Shocking words, aren’t they? More about this later – but right now, let’s talk about a terrific tour we took, on a wintery March afternoon, to the Tenement Museum, located on New York’s Lower East Side.
The Lower East Side Tenement Museum, Visitor and Education Center, 183 Orchard at Delancey Street
Courtesy of the Tenement Museum
Photo: B. Merlis
Having taken tours in Europe, Mexico, the Caribbean and Hawaii, I wondered how this one would be for us. We were assured that the tours are great, but I still had several concerns, primarily: would we be bored?
No way! To begin, we had a lovely young lady as our guide who obviously had a passion for her work at the museum. Or, as she explained, “This is my day job, I’m a dancer -- modern.”
We decided to take the Irish Outsiders tour that traced the family of Joseph and Bridget Moore and their eight children who had lived on the fourth floor in three small rooms. Our guide explained that there are four apartments per floor (privacy was nonexistent) and the monthly rent was $12.
The Levine Apartment 1897
Courtesy of the Tenement Museum
Photo: By Battman
The building itself was originally constructed in 1863 and housed Irish, Jewish and Italian residents. Then from 1935 until 1988 it sat vacant until it was turned into the museum it is today.
The tour began in the rear of the building where the “recreated” outhouses are located and where one can see wash drying on a clothesline. If you’re planning to visit: wear comfortable shoes and, if you’ve just had knee surgery like one of our group, make sure you’re up to a long climb. The lady had to move slowly, but she made it.
The Irish potato famine had its most devastating year in 1847 and resulted in 1.5 million people fleeing Ireland for America. This included Bridget who arrived here when she was 17 years old and where she worked as a domestic.
As an immigrant, Bridget and her husband, a waiter in an Irish bar, were subject to incredible discrimination and the No Irish Need Apply thinking that was prevalent in America in that period. It eventually became outlawed in 1920.
The apartments themselves tell an interesting story. For example, there were no bathrooms, but a fairly large fireplace that was never used is in the living room. Stoves had to be purchased by the tenants for heating and cooking.
Wallpaper was very popular during this period. Each family would put up wallpaper that was supposed to be removed when they left. But, according to our tour guide, “No one took anything off the walls. We discovered that, in this apartment, there were 20 layers of paper!” She added, “The tenants even wallpapered the ceiling.”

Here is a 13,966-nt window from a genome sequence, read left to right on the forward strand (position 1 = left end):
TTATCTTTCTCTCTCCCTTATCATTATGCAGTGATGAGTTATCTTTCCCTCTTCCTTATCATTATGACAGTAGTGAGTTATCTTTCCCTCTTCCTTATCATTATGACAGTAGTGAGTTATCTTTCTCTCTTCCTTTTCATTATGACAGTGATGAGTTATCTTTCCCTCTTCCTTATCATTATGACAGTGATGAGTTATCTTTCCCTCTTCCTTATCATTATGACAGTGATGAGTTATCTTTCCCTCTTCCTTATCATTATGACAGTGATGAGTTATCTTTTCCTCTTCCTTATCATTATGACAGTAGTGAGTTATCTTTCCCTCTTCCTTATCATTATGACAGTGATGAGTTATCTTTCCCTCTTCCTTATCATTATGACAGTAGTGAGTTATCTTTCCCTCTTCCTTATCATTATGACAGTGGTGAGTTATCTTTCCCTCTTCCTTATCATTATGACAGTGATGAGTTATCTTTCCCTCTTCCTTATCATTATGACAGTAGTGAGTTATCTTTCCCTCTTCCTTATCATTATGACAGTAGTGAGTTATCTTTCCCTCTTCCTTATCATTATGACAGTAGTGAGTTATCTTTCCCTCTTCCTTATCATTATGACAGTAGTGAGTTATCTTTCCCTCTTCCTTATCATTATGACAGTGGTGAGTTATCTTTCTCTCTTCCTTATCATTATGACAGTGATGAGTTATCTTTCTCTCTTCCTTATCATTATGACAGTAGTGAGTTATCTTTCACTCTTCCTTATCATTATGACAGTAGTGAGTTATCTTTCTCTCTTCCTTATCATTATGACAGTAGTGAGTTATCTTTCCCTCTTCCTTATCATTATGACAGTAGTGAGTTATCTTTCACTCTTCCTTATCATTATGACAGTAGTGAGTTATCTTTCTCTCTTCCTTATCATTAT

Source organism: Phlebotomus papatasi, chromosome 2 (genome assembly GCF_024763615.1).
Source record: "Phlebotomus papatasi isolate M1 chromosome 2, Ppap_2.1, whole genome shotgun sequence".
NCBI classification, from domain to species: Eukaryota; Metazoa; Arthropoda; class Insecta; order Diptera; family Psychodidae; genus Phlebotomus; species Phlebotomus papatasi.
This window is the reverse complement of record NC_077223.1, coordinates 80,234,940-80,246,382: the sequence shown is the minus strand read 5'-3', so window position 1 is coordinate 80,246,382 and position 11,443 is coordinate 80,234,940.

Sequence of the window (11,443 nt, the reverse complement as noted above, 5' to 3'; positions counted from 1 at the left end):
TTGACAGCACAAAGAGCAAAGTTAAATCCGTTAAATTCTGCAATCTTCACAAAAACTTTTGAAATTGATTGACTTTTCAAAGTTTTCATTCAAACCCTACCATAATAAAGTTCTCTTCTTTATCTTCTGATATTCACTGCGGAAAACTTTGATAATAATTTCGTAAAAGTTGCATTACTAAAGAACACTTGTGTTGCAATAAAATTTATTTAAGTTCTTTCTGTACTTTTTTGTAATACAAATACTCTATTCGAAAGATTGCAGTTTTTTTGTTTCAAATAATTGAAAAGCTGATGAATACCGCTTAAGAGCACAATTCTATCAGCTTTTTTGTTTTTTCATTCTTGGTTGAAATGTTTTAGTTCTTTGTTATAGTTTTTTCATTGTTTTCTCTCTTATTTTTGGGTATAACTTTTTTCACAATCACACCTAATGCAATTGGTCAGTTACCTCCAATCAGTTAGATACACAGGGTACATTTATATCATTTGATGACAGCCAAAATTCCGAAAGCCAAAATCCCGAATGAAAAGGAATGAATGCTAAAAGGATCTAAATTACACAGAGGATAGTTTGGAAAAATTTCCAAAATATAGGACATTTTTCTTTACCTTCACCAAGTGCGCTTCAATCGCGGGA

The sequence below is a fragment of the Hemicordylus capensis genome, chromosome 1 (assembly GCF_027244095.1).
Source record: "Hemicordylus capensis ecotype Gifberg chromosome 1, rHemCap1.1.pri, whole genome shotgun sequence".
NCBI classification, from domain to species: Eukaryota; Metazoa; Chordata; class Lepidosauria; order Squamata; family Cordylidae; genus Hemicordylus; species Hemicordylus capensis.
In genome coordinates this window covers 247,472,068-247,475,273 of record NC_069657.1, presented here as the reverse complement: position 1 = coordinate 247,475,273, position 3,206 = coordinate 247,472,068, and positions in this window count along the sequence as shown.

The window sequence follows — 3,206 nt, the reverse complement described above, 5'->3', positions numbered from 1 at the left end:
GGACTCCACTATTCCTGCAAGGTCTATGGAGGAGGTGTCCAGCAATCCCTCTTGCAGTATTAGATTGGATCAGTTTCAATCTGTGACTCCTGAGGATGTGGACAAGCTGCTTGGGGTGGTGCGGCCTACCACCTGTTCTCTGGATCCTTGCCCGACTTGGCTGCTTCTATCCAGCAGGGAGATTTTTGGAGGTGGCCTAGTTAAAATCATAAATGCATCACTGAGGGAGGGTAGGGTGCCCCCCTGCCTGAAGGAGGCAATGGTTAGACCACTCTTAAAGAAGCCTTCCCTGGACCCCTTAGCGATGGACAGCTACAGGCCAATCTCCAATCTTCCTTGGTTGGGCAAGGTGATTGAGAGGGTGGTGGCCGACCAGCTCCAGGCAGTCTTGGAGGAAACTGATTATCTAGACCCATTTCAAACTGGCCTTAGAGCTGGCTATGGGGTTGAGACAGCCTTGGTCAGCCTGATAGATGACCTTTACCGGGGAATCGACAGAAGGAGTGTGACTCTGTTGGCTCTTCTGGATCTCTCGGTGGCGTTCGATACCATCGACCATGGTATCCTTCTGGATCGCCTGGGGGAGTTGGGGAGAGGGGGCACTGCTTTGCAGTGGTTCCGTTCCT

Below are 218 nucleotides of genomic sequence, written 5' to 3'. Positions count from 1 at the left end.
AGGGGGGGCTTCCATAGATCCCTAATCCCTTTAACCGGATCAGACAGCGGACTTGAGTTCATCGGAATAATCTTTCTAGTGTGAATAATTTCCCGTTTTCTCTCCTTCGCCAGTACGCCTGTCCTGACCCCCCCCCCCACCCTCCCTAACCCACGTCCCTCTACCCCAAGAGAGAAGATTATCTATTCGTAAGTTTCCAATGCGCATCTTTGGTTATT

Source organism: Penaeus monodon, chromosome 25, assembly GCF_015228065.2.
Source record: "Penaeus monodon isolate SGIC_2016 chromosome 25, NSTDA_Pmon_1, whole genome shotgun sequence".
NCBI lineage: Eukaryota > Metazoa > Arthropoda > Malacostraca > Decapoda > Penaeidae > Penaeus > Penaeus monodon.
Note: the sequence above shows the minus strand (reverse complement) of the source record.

To celebrate their heritage, the Irish turned out in full force for the St. Patrick’s Day Parade. In 1869 there were 100,000 onlookers for this celebratory event.
Of Joseph and Bridget‘s eight children, only four survived to adulthood. Today, the Tenement Museum is still in contact with the descendants of the Moore family. I think that’s quite remarkable.
We finished our outing at a restaurant next door to the museum called Grey Lady and had a dessert named Dutch Baby. It was so good it blew our minds.
MAY WE SUGGEST…
We don’t have any Kelly green in our stock. However, we’re sure you’ll find something fun to wear. Why not take a look at our colorful selection of layering tops? (We do have red rose. Do you know that red is the Irish color for luck?)
- Shaun Nelson-Henrick
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I just read an article that sounded – to me at least – like “a canary in a coal mine” or an early warning of danger. This piece, written by Joe Pompeo, appeared in the May 2020 issue of Vanity Fair magazine with the title “The British Tabloid Invasion” and a subtitle that read, “How the Daily Mail is conquering American gossip.”
The paparazzi horde, La Dolce Vita, 1960 – photo courtesy of Vanity Fair
Apparently the good old U.S. is a nation of “not great” sleepers. Really? And I thought I was the only one! According to a recent study by the Centers for Disease Control and Prevention it was revealed that one out of three Americans are chronically sleep-deprived. Yikes!
I think we’re all taken by the incredible mystique of the famous French fashion house, Hermès that has been with us for two centuries and is still owned and operated by the same family. From its beginnings in fine equestrian leather goods, they are – in the tumultuous year 2020 – best known for their handbags and many other items.
My image of Hermès has always been rarified products at equally rarified prices so imagine my surprise when I recently received a very stylish publication of theirs in the mail.
We use Italian lingerie sizing for our bodywear and items tend to run small.
Because of the body-hugging nature of the fabric and our body conscious fit most women prefer to wear our layering tops as under-layers. If you are inclined to wear them on their own we suggest you size up. Please contact us. We're happy to help you get it right.